Archive for the ‘Teen/Middle Grade Fiction’ Category

re: Will U.S. Editors Buy U.K. Manuscripts?

posted 11/21/17

Dear Editor:

I live in the UK and have written YA mystery. As for the market to pitch it to, I’ve assumed that I wouldn’t be able to sell it in the States. I have this idea—I’m not even entirely sure where I got it from—that it’s even harder for European writers to get their books picked up in the States than it is in the UK. However, you are the expert so if you think that’s not the case and I’d stand a chance, I would very interested in your insights, as impending Brexit has everyone here concerned about what’s going to happen with the British publishing market.

Thank you,
Bundt Boss

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re: Choosing When to Chuck a Joke

posted 5/16/17

Dear Editor…

I’m seeking confirmation. If a joke/gag doesn’t advance the plot/story, is it best to chuck it? As I revise my middle grade fantasy manuscript, that’s what I’m inclined to do, especially if the gag/joke, while possibly funny enough, stalls the advancement of the story. Got to keep things moving, right?

Sincerely,
The Jokester

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re: Can a Teen Novel with Traditional Values Sell?

posted 3/8/17

Dear Editor…

How does the marketplace view YA stories that portray traditional moral values?  For example, no sex outside of marriage, etc.

Thank you,
M.

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re: Page Time for Adult Villains in YA Fiction?

posted 12/8/16

Dear Editor…

Here’s a problem I’d like your advice on. I understand wanting to keep my YA novel from a younger perspective, but my villains are adults. I hate flat villains so I wanted to give some back story. How much time do I spend on the adult antagonist?

Thank you,
Oldies But Baddies

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re: Which Swear Words are Allowed in YA Lit?

posted 7/19/16

Dear Editor…

I’m writing a YA novel. Quick question: How are words like screw, damn, cr*p, and sh*t looked upon? (Though I think I know the answer to the last one!)

Thanks,
Weighing My Words

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Guest Editor Carter Higgins: How to Tackle a Big Revision

posted 4/18/16

Dear Editor…

From a practical (logistical) standpoint, do you have any advice for how to tackle a large revision of a manuscript I haven’t read in over a year? I’ve just had it professionally edited. I’m thinking I’ll read through those edits, then print out the manuscript and read the whole thing. And make changes as I go? Or read it through once and then go through again and make changes? Or read it electronically and then make changes and then print it out? I just can’t decide quite how to approach it.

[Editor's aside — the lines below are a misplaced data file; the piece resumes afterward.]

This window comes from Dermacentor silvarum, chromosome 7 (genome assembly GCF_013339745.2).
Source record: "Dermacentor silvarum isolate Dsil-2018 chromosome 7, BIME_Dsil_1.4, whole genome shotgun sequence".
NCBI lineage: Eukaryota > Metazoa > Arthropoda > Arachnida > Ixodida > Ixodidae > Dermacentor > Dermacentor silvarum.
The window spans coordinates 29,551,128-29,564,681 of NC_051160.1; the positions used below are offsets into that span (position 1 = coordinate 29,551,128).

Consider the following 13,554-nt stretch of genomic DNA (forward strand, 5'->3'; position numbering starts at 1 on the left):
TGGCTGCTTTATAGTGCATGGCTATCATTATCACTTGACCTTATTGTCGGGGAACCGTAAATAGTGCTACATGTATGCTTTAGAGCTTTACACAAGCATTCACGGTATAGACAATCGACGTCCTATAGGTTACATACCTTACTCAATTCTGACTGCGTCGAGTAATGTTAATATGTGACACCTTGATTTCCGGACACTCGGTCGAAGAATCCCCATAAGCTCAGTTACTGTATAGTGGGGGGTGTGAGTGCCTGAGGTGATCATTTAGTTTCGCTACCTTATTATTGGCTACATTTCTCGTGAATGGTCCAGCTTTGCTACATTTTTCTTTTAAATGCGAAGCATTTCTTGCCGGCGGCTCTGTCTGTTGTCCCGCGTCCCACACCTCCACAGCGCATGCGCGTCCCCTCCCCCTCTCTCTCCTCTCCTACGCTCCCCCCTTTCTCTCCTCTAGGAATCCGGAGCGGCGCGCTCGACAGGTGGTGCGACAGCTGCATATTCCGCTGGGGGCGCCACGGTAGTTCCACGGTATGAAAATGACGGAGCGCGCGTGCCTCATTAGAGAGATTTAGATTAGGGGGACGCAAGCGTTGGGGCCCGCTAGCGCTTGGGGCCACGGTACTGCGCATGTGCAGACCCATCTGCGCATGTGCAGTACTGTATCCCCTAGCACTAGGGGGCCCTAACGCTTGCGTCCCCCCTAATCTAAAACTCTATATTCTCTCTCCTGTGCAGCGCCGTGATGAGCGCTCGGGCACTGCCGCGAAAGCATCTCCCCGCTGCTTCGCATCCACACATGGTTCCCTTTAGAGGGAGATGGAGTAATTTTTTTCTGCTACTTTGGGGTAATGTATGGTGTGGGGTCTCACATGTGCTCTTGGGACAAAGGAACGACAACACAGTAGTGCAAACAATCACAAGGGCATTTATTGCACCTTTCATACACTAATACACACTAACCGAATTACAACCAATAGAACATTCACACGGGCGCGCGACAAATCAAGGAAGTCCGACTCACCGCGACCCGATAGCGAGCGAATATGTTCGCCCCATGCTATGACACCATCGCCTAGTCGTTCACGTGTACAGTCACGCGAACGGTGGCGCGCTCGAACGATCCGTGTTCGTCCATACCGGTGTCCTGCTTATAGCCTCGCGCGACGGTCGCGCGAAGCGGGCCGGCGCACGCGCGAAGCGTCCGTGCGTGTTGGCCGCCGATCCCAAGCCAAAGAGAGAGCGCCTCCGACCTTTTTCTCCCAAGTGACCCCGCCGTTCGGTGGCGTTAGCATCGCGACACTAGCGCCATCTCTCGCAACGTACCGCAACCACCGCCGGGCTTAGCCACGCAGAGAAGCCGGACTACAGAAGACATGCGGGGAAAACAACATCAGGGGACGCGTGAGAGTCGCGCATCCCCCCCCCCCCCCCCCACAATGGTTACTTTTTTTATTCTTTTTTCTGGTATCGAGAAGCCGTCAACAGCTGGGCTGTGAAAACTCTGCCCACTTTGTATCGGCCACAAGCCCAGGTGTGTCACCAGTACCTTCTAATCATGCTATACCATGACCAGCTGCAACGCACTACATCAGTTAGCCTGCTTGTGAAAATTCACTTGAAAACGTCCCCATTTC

Sincerely,
J.

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re: Any Hope for Serious Middle Grade Fiction?

posted 11/2/15

Dear Editor…

My critique group is concerned my contemporary middle grade story might be too earnest/serious for the MG market, and they are wondering if I should do some work on sprinkling in more funny moments to break it up. Note: They haven’t read the whole manuscript at one time yet. Do you have a comment on that?

Sincerely,
Too Serious?

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re: Do Middle Graders Like Corny Metaphors?

posted 10/14/15

Dear Editor…

An editor recommended I read a book that would be a competitor to my middle grade adventure WIP. The book was engrossing enough to keep me entertained, but I think a lot of the metaphors were rather corny. Here’s a made-up one as an example: “His words were as hard as stale pizza.” In some cases, the author actually has two or three of these metaphors on a page and I found it distracting. I do note that the book is supposed to be playful as well as adventurous. My question: Is it okay to have metaphors like that for 10- to 12-year-olds? It seems corny to me, but then I am 63 years old, not 10.

Sincerely,
Young at Heart

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re: Writing a Romantic Scene for a Novel That’s Not Romance

posted 8/19/15

Dear Editor…

I need your help! I’m writing a book, and I don’t know how to incorporate a romance scene without making the whole book a romance. It’s a YA Novel, and I don’t want to ruin the book.

Sincerely,
H.

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re: Confused About Diversity

posted 6/9/15

Dear Editor…

I heard a panel at a recent conference say I had to be of a particular race to write about it, but at the same conference a different panel said I don’t have to be of a particular race to have those characters. I happen to have characters from three different countries in my middle grade fantasy WIP. Now I’m confused and questioning my WIP. Help?

Sincerely,
Confused About Diversity

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